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A Pastoral Response to This Week’s Politics

Rev. Wes Mullins, Senior Pastor

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Last Tuesday, many lashed out in anger after North Carolina became the 30th state to ban gay marriage and a select few Colorado Republicans blocked the sure passage of civil unions in our state­­—all of that in one day. Then, while many were still drafting angry letters and Facebook posts, events shifted again, and there was a resurgence of hope. At the time of this writing, it is still unclear what will become of civil unions in Colorado. What I do know deeply is that Christ works for justice and that it will come in time. We cannot be lazy or apathetic about the future, and we must also remember to take all setbacks as just that—a setback, an opportunity to adjust course and to give it another go.

While I completely understand the anger that was expressed this week, I believe we must look to the example of Christ and learn to properly channel that anger toward justice and love. Jesus lived in a world filled with injustice and hatred. The kinds of feelings we have experienced are feelings that Jesus almost certainly faced. As the epitome of compassion, no one has ever felt more empathy for others than Christ—in fact, feeling what it is like to be human was a large part of Jesus’ purpose in becoming the Incarnate One.

Many of you know that I am an avid water-skier and boater (as much as I can be without actually owning a boat!). When you are driving a boat with a skier who is in the water preparing to ski, you are a large part of their success or failure. If you gun the engine too hard, you risk hurting them or jerking the ski rope right out of their hands. If you start off too slowly, they will drag in the water too long and eventually fail due to fatigue. Furthermore, your course matters greatly. If you begin to pull them to one side or the other as they are first standing up, they will fall to that side. It is important that you, as the driver, set a very straight course until they are completely up and on top of the water.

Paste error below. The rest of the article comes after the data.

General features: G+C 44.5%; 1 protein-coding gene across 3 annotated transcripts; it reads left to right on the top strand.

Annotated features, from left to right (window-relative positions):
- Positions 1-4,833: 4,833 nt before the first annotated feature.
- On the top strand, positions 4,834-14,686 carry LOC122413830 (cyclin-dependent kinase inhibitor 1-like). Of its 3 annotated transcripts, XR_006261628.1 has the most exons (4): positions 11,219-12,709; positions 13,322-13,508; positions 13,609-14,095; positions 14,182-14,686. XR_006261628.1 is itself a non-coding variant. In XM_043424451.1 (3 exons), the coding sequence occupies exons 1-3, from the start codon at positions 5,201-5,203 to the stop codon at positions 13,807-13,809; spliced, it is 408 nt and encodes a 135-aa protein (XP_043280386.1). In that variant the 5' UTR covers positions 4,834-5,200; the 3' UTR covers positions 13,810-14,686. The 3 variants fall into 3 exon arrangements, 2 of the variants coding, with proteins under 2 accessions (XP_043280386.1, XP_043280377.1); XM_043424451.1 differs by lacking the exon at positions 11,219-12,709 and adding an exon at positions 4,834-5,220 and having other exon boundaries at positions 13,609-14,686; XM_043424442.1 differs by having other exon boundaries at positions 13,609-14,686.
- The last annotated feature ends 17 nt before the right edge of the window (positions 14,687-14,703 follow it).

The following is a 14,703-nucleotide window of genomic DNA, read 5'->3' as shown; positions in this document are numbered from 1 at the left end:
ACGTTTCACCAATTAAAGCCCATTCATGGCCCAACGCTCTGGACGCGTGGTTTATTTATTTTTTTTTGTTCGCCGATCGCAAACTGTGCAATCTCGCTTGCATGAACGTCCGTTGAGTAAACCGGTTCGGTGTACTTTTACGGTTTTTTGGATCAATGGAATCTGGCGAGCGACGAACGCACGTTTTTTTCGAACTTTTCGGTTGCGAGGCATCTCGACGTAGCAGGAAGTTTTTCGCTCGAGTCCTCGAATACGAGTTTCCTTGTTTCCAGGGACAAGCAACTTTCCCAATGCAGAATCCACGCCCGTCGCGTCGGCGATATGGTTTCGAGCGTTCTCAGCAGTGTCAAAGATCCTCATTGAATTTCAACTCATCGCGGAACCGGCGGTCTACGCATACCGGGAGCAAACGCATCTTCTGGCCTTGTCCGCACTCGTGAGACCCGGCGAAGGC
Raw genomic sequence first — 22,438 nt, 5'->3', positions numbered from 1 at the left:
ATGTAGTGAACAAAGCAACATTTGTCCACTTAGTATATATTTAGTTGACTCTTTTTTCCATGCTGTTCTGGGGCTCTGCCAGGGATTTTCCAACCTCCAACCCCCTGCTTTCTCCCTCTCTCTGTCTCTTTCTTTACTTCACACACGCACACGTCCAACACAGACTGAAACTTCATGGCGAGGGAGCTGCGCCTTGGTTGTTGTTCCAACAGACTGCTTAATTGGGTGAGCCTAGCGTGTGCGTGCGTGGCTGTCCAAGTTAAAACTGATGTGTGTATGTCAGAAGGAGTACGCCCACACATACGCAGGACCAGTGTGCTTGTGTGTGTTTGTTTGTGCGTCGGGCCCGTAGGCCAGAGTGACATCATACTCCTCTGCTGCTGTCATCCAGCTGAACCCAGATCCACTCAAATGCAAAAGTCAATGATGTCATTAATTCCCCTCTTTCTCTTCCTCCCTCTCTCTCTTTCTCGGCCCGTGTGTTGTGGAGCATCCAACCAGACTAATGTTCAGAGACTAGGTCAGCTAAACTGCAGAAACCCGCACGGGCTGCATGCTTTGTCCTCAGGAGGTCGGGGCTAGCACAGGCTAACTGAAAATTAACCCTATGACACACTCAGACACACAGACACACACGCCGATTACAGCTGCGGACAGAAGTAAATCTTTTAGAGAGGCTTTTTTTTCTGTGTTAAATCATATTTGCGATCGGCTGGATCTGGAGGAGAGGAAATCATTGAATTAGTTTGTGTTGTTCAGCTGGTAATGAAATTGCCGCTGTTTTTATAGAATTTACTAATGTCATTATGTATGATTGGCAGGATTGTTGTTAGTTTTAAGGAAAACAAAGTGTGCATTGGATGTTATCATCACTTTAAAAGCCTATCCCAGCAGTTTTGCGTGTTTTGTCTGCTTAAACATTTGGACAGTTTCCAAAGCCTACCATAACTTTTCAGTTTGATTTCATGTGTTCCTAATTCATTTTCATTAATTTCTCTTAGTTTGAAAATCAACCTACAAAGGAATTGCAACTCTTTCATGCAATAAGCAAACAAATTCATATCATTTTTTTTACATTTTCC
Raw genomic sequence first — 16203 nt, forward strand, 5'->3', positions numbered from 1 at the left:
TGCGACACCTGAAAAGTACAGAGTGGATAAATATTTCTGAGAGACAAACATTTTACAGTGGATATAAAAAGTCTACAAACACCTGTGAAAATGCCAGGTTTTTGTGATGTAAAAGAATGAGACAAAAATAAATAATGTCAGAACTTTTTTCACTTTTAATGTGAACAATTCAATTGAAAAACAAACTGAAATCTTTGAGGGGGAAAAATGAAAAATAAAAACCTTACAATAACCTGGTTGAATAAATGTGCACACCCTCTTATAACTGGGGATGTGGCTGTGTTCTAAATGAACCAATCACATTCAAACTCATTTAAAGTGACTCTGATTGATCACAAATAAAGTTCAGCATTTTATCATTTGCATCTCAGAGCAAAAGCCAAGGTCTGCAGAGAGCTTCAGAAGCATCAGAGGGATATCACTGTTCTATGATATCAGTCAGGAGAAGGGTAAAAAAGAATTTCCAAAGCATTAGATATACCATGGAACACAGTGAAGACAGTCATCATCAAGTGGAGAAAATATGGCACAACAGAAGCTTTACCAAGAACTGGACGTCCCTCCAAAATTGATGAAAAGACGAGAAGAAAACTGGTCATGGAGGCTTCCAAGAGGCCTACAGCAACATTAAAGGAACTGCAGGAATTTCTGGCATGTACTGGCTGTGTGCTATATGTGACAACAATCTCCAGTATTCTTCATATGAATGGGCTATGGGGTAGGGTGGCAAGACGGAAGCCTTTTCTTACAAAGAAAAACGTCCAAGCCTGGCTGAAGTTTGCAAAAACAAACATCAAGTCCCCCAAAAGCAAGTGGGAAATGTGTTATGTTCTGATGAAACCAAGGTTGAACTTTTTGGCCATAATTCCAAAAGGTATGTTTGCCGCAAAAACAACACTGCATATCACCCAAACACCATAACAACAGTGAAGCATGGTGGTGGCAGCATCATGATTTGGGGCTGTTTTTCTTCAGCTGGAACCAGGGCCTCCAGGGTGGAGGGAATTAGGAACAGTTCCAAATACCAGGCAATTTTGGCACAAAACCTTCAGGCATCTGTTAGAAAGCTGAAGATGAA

Working for justice is a lot like pulling a skier out of the water. Gun it too hard, and you risk damaging the cause; if you don’t pull hard enough, then you might end up exhausting everyone. You have to set the perfect course and do everything just right. Sound hard? Yes, well, in fact, it often takes experienced water-skiers a couple of tries. Likewise, justice takes multiple efforts and the confluence of several factors all going just right.

I firmly believe that God is at work in all of this, but there are lessons to be learned and lives to be changed along the way. I pray that by the time you read this, we will be one step closer to civil unions in Colorado. But, even if it looks as though we have taken several steps backward like the recent events that have unfolded in North Carolina, remember that God is going to circle around in the boat, we will grab that ski rope once again and give it another go. And who except God knows if our next try might just be our last?

So I say to you today, live with the compassionate heart of Christ even as we work, pray, and hope for justice to come. Give it another go, all the while placing your trust in God.

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